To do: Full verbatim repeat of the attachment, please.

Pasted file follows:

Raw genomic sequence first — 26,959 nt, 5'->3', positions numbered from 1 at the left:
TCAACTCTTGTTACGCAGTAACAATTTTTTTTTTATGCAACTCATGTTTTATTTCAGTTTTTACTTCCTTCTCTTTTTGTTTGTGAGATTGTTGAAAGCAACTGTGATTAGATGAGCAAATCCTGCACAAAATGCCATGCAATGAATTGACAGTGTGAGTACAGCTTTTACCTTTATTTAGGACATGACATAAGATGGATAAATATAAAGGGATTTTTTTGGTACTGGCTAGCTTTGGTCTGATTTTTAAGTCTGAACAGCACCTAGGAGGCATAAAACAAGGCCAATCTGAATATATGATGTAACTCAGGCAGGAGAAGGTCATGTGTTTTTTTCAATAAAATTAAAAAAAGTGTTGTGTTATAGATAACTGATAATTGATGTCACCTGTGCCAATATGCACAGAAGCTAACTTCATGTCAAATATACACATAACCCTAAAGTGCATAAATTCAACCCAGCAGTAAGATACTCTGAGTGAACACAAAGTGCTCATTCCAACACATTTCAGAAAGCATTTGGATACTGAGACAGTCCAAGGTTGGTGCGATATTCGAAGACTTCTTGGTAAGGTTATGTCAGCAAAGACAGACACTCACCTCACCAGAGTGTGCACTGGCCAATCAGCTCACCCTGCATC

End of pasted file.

Raw genomic sequence first — 26,959 nt, 5'->3', positions numbered from 1 at the left:
TCAACTCTTGTTACGCAGTAACAATTTTTTTTTTATGCAACTCATGTTTTATTTCAGTTTTTACTTCCTTCTCTTTTTGTTTGTGAGATTGTTGAAAGCAACTGTGATTAGATGAGCAAATCCTGCACAAAATGCCATGCAATGAATTGACAGTGTGAGTACAGCTTTTACCTTTATTTAGGACATGACATAAGATGGATAAATATAAAGGGATTTTTTTGGTACTGGCTAGCTTTGGTCTGATTTTTAAGTCTGAACAGCACCTAGGAGGCATAAAACAAGGCCAATCTGAATATATGATGTAACTCAGGCAGGAGAAGGTCATGTGTTTTTTTCAATAAAATTAAAAAAAGTGTTGTGTTATAGATAACTGATAATTGATGTCACCTGTGCCAATATGCACAGAAGCTAACTTCATGTCAAATATACACATAACCCTAAAGTGCATAAATTCAACCCAGCAGTAAGATACTCTGAGTGAACACAAAGTGCTCATTCCAACACATTTCAGAAAGCATTTGGATACTGAGACAGTCCAAGGTTGGTGCGATATTCGAAGACTTCTTGGTAAGGTTATGTCAGCAAAGACAGACACTCACCTCACCAGAGTGTGCACTGGCCAATCAGCTCACCCTGCATC